​It has long been known that Tropical Cyclones require warm oceans (above 26 degrees celsius) to fuel their massive heat engines, but in Australia in 2001 a Tropical Cyclone named Abigail maintained its intensity and even intensified over land in the Northern Territory. Another American system did something similar in 2007. This prompted a study and theory by renowned professor of Meteorology Kerry Emanuel and BoM Meteorologists Jeff Callaghan and Peter Otto about why and how this could happen (you can read their full study here in the American Meteorological Society Journal) The study was published in 2008 and it concluded that "warm-core cyclones can indeed intensify when the underlying soil is sufficiently warm and wet and are maintained by heat transfer from the soil." 

This finding was then verified by further research just a few years ago from NASA scientists Andersen and Shepherd (you can read their full study here in the International Journal of Climatology)  following a spate of strange Tropical Cyclone intensifications over land in the USA. They studied Tropical Cyclones all around the world and in fact came to the conclusion that the area this is most likely to happen in is North-West Australia.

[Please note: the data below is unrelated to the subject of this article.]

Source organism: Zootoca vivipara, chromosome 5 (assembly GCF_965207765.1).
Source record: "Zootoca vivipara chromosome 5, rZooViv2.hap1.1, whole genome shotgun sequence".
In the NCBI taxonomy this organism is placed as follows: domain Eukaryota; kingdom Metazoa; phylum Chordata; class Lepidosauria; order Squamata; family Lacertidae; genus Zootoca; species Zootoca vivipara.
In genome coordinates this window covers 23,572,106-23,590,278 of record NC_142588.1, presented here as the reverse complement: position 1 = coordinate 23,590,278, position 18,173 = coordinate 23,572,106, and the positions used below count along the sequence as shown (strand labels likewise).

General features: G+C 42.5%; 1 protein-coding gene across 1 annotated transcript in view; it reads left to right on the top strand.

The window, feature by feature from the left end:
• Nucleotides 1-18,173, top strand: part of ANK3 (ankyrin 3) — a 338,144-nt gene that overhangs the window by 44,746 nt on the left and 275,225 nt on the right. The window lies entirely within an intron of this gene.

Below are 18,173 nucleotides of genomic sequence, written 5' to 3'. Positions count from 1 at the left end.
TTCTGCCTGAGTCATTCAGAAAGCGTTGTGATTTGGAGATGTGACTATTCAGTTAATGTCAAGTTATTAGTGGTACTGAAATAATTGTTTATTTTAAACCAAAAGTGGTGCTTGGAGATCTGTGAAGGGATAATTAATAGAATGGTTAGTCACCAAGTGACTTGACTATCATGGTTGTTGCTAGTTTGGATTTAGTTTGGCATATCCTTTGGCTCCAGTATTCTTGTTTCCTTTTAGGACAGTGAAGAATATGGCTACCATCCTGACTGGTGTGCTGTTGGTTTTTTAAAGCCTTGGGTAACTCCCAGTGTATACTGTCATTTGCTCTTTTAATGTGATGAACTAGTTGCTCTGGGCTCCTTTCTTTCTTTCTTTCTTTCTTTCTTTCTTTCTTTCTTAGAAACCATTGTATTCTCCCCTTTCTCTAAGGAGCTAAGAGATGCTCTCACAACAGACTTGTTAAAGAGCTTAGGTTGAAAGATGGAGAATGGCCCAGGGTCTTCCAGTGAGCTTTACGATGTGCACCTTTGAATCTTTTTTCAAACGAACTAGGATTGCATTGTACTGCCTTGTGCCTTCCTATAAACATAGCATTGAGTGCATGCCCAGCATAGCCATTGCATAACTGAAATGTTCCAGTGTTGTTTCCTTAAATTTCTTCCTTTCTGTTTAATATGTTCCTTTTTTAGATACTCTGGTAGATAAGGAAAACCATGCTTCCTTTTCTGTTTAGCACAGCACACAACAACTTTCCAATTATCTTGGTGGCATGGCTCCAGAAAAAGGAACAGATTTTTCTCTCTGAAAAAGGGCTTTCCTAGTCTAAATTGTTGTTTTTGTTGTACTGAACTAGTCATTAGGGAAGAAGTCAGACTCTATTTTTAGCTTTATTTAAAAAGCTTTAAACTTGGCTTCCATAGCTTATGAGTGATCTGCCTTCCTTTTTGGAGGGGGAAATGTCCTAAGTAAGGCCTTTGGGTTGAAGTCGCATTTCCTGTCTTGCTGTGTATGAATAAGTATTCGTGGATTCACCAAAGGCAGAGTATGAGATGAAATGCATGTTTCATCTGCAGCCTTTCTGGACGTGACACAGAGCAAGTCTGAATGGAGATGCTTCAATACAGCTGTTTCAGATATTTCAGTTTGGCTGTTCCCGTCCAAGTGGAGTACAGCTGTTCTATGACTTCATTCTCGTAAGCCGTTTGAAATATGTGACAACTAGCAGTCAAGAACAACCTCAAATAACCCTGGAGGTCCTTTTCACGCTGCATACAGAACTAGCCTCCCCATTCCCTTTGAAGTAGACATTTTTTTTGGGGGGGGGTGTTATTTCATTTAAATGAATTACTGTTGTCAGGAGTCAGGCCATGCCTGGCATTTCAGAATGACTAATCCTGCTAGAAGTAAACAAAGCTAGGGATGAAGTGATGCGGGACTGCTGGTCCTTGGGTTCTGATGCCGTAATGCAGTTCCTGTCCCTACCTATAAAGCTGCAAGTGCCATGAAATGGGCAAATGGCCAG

The studies concluded that for a Tropical Cyclone to intensify over land you needed three factors to be met over and above the usual things required for Tropical Cyclones (e.g. low wind shear, Coriolis force, deep environmental moisture, pre-existing disturbances) You needed:

  1. The ground must be very warm and have a similar temperature to the sea from where the tropical storm or cyclone has come from.
  2. The ground must be very wet or saturated and so this land 'mimics' the sea - and hence the name 'brown ocean effect'. The high amount of moisture in the soil, then allows a high rate of evaporation, which then acts as a source of heat energy for the storm or cyclone, technically known as latent heat - similar to the process over the sea.